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"What are you going to do with an Art History degree?" is by far the most common question art history majors get during their college years. Most people think art history will never furnish students with practical knowledge or training to land a job after graduation. Our majors, however, are proving disbelievers wrong. In just a matter of few years many of them have developed exciting careers in diverse cultural institutions. Four recent graduates share their stories with us.
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As a CPA and Senior Financial Reporting Analyst at the University of Pennsylvania, I credit my Accounting degree for the technical skills that I apply in my daily work, and my Art History degree for providing me with the career opportunities to apply them. When I began my undergraduate studies at the University of Delaware, I sought to build a career based on my interest in furthering the arts and not-for-profit industries through business. Upon graduating in 2014, I began working in Philadelphia as an Audit Associate at public accounting firm KPMG, LLP. Because of my Art History degree, I specialized in audits of not-for-profit companies such as universities, museums, and public institutions. After two years, I was promoted to Senior Audit Associate and, in 2017, I left KPMG to begin my role in the Office of the Comptroller at the University of Pennsylvania.
Every stage of my career thus far has been enabled or enhanced by my background in Art History. As an undergraduate student, my Art History professors challenged me to communicate and interpret my thoughts and the thoughts of others in a way that felt similar to translating foreign languages. Their teachings prompted me to develop communication, persuasion, research, and analytical skills that rounded out my technical business studies. Having since developed relationships with corporate recruiters while at UD, clients at KPMG, and industry professionals at Penn, I have discovered that my Art History degree and the accompanying skills have differentiated me from my peers and made a lasting impression on the professional communities I have joined.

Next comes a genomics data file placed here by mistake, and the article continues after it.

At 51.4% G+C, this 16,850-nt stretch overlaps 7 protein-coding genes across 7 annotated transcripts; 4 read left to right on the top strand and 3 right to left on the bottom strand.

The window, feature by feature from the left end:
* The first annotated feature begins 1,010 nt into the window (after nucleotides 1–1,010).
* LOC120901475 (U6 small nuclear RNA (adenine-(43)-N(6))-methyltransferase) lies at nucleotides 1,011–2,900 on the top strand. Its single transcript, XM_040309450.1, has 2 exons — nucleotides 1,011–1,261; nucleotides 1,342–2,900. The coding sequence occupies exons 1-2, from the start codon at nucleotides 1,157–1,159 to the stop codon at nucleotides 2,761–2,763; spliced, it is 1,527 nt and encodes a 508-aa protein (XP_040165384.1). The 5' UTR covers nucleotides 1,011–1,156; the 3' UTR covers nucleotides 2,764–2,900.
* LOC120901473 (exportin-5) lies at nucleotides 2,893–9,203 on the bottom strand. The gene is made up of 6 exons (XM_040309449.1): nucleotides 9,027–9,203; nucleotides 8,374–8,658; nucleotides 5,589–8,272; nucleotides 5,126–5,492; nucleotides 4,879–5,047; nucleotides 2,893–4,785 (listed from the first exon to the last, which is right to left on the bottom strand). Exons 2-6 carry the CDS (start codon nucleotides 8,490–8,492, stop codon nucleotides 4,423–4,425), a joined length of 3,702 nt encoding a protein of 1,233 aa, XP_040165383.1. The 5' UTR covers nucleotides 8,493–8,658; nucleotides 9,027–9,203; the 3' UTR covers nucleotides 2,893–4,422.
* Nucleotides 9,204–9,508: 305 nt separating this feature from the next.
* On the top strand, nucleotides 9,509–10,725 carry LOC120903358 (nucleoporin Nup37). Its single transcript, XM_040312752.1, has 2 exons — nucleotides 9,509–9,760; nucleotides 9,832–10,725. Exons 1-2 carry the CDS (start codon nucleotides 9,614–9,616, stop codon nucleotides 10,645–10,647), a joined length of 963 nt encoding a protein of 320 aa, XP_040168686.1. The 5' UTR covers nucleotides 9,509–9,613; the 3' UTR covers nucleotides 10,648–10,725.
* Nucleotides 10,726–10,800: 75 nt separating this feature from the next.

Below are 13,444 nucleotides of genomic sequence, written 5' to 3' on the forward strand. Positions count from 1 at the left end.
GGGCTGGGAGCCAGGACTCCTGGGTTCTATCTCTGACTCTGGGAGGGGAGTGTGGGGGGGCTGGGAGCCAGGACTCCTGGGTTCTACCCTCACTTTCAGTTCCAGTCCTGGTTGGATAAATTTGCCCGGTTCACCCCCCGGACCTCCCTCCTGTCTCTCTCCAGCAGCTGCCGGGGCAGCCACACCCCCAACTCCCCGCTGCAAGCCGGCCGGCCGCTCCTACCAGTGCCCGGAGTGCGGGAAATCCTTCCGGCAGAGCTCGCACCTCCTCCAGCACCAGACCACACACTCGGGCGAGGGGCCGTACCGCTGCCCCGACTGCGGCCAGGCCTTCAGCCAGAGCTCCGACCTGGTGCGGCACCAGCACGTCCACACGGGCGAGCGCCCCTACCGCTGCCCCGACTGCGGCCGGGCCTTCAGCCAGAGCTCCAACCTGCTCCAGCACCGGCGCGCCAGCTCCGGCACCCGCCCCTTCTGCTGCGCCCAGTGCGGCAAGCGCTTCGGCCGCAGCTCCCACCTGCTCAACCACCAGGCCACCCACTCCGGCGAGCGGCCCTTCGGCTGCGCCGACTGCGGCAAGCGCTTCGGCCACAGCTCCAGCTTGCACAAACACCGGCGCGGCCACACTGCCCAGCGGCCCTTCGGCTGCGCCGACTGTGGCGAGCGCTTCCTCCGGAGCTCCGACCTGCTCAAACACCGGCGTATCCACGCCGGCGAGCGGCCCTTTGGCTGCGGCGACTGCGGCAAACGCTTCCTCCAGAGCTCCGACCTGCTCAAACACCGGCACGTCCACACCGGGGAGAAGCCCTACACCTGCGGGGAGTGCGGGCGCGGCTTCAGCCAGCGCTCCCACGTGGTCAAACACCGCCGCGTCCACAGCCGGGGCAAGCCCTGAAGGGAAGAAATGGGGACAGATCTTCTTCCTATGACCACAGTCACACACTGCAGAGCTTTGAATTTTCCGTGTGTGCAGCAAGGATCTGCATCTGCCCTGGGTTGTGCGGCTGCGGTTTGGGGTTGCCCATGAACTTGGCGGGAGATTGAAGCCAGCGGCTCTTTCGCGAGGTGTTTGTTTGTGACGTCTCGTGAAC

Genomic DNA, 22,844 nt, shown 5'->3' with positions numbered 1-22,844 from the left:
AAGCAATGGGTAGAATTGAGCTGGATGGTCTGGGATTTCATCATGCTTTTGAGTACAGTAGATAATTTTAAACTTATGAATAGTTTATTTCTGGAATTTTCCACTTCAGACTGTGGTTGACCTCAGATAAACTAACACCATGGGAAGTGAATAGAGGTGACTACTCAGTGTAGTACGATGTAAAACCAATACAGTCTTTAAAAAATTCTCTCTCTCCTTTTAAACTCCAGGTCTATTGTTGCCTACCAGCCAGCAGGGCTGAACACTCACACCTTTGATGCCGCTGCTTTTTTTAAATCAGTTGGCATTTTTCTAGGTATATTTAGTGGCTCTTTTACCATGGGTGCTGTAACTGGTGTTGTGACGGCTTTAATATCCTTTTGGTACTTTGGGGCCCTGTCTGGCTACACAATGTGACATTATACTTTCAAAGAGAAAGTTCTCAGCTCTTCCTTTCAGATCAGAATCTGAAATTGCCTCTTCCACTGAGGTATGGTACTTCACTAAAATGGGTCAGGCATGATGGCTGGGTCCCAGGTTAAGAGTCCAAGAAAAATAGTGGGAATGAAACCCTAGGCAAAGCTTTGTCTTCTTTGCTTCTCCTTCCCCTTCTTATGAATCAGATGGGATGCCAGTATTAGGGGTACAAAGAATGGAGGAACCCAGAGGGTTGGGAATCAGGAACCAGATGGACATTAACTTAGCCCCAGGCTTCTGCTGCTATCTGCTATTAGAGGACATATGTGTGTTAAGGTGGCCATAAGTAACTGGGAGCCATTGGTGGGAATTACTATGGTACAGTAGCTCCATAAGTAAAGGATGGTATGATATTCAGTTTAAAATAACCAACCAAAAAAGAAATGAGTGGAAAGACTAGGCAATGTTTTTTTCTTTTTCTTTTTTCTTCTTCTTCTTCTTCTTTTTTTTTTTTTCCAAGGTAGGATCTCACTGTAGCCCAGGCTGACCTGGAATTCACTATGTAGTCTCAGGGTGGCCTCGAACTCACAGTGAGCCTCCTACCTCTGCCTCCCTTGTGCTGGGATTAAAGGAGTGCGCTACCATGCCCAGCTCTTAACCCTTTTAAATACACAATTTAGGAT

My career as an art historian and museum professional began when I chose to major in Art History at the University of Delaware. As part of my undergraduate experience I studied abroad in Paris, participated in the Curatorial Apprenticeship Program (then led by Jan Broske, Curator of Collections at the University Art Gallery), and completed an internship at the Delaware Art Museum. After graduating in 2006 with a B.A. in Art History and a minor in French, I went on to earn an M.A. in Art History from George Washington University. While in D.C. I interned with curators at the Phillips Collection, which confirmed my love of research and curatorial work. Before pursuing my Ph.D. I gained additional experience working at the Philadelphia Museum of Art in the Executive Office, Registrars' Office, and Special Exhibitions department. In 2010 I began working toward my Ph.D. in Art and Architectural History at the University of Virginia under the guidance of Elizabeth Hutton Turner, specializing in American and modern art. My first seminar paper won the inaugural Archives of American Art Graduate Research Essay Prize. While writing my dissertation, "John Sloan: Between Philadelphia and New York," I pursued fellowships that would grant me additional museum experience. I first interned at the National Gallery of Art, Washington, D.C., and then returned to the PMA as a Barra Fellow in American Art, before completing my degree as Sara Roby Predoctoral Fellow in Twentieth-Century American Realism at the Smithsonian American Art Museum. I am currently Assistant Curator at the Florence Griswold Museum, a museum dedicated to American art in Old Lyme, Connecticut. Since the FGM is located at the site of an historic artists' colony devoted to American Impressionism, I often recall my initial exposure to Impressionism while at UD, and my first visit to Giverny while studying abroad as an undergrad.